As a non-medical treatment approach, behavior therapy ADHD treatment is a well-recognized therapy for children who have been diagnosed with ADHD. The process is also sometimes referred to as behavior management.

Although medications can manage the symptoms of ADHD, they may not be suitable for every child. For some children medication has little or no effect on behaviors, for others the side effects can be just as bad in different ways than the ADHD symptoms. Also, for some children the medications may not address all the symptoms and others may just refuse to take it. This can sometimes happen in older children and teenagers.

Behavior therapy for ADHD aims to reduce ADHD behaviors by focusing on three main factors. Children, especially young children, generally want to please their parents and may change behaviors to gain parental approval. Behavior therapy can also work by using positive reward as a motivational tool and also by the avoidance of negative consequences (punishments).

So, the idea is to increase the emphasis on the child achieving parental approval with rewards for positive behavior and discouraging inappropriate behavior with consistent punishments.

Having a child with ADHD can be like living in a war zone with constant tension, arguments and fights due to the frustrations felt on all sides over ADHD behaviors. Parents are constantly having to nag, berate and cajole to get anything done and children get fed up always being in trouble and labeled as ‘bad’ or naughty. The relationship can quickly break down.

So going back to behavioral therapy and focusing on aiming to increase the child’s desire to please their parents there needs to be some time out from all this aggression where parent and child can enjoy an activity together. The best way to increase some goodwill between parent and child is for the child to choose an activity and then work with the parent to complete it. Parents need to ensure that they use motivational language and not try and take over or correct the child. This doesn’t have to go on for hours, about 30 – 40 minutes should be enough.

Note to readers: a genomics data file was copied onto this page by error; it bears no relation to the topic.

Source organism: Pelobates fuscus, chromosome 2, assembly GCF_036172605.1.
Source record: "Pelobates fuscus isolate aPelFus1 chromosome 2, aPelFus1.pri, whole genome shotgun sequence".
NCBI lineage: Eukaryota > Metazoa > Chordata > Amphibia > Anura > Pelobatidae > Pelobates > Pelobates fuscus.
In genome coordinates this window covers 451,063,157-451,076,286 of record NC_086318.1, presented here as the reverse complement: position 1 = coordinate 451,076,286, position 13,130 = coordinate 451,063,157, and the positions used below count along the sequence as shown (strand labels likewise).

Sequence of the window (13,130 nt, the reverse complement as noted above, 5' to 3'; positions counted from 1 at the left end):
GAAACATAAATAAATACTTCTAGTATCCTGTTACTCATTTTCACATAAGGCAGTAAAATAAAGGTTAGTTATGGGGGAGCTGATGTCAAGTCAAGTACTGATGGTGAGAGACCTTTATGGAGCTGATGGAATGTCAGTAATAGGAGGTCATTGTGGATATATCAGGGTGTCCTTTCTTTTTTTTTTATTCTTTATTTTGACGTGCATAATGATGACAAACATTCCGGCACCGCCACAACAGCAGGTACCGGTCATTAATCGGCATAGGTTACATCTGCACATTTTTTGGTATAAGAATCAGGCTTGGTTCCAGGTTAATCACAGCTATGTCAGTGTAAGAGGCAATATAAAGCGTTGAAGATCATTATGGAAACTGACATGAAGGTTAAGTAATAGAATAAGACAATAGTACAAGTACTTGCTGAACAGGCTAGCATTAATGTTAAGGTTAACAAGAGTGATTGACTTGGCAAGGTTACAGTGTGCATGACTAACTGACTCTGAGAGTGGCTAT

By spending quality time together that’s fun, your child will start to enjoy Mom or Dad’s time and will hopefully become more willing to please.

The use of the positive reinforcement can be a powerful tool in behavior therapy. ADHD kids generally spend much of their time doing something they shouldn’t and getting reprimanded for their actions. It’s not very often that they get told they’ve done something right. It is generally much easier to criticize than to praise but if you make the effort to thank them or compliment on the behaviors you want to see more of the likelihood is that they’ll be repeated.

As well as verbal rewards you can also use other rewards. For example: for every good behavior your child earns a point that they can then accumulate for either a toy or a special treat of some kind. Try to avoid food treats though as these can encourage bad eating habits.

Negative consequences work in a similar way. Once you have explained to your child what is expected in a certain situation and they have understood you can use predetermined punishments if their behavior is not acceptable.

By punishments, I don’t mean physically hitting your child, rather the removal of some privileges. In order for this approach to truly be effective, you must be consistent or your child will soon realize that there is a difference between what you say and what you do.

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For behavior therapy treatments to work parents must be very clear about what their expectations are for their child’s behavior. The children need to understand both the actions they are expected to do and also the consequences for not carrying out those actions. Parents must be consistent with both reward and punishments and take care not to overreact to situations.

If you are interested in designing a behavior therapy ADHD plan for your child then speak to your doctor who should be able to give you a referral to a qualified professional.